50th Anniversary of the March on Washington

Ongoing Exhibits and Points of Interest

One Life: Martin Luther King Jr. at National Portrait Gallery
Delve into Dr. King’s life as a minister, orator and family figure—along with his role as a civil rights hero—at the National Portrait Gallery with this exhibition. Unveiled in late June, the exhibit comes just in time for the half-centennial of the March on Washington.

“A Day Like No Other” at Library of Congress (Begins Aug. 28)
On the day of the official 50th Anniversary of the March on Washington, the Library of Congress will begin showing its exhibit entitled, “A Day Like No Other.” The exhibit contains 42 black-and-white images from the 1963 March on Washington and is free and open to the public Monday to Saturday between 8:30 a.m. and 4:30 p.m.

American People, Black Light: Faith Ringgold’s Paintings of the 1960s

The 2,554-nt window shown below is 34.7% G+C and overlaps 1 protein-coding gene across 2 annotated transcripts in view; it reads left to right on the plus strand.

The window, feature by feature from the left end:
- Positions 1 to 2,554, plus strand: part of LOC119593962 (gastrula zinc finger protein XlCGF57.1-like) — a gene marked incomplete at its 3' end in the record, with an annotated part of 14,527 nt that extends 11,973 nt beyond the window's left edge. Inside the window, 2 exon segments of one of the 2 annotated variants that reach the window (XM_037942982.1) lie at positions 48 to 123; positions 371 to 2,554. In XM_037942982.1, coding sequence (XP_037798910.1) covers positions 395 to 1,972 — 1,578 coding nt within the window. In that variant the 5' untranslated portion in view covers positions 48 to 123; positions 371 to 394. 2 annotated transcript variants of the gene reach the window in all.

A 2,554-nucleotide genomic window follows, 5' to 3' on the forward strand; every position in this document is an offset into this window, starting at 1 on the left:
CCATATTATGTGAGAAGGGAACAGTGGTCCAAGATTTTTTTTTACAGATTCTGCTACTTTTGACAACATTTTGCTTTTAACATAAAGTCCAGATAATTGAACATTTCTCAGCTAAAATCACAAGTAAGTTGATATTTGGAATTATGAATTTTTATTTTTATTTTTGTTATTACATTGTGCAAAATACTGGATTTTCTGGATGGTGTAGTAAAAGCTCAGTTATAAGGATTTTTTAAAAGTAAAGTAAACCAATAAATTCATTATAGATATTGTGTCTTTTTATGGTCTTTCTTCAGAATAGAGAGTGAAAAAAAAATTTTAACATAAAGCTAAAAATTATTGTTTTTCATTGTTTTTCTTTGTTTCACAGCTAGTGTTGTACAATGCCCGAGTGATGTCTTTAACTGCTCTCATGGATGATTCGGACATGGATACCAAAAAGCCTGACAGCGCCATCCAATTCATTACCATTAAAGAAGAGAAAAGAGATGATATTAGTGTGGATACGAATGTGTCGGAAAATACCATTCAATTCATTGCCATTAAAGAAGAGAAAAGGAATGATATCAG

Open since June, African American artist Faith Ringold’s exhibit at the National Museum of Women is inspired by the feminist and civil rights movements in the ‘60s and ‘70s. The exhibition features 45 works, including the Black Light paintings, which draw from African art.

Martin Luther King, Jr. Memorial
He famously made his “I Have a Dream” speech on the National Mall and now Dr. King is forever enshrined just steps from the Lincoln Memorial at this newest addition to the Mall. The memorial features a 30-foot-tall statue of Dr. King along with powerful quotes from the civil rights leader about freedom, justice and peace.

Lincoln Memorial
Note the plaque on the steps of the memorial, which marks the exact spot where Dr. King stood when giving his “I Have a Dream” speech. Honoring the 16th president who signed the Emancipation Proclamation, the memorial is a symbol of freedom for all.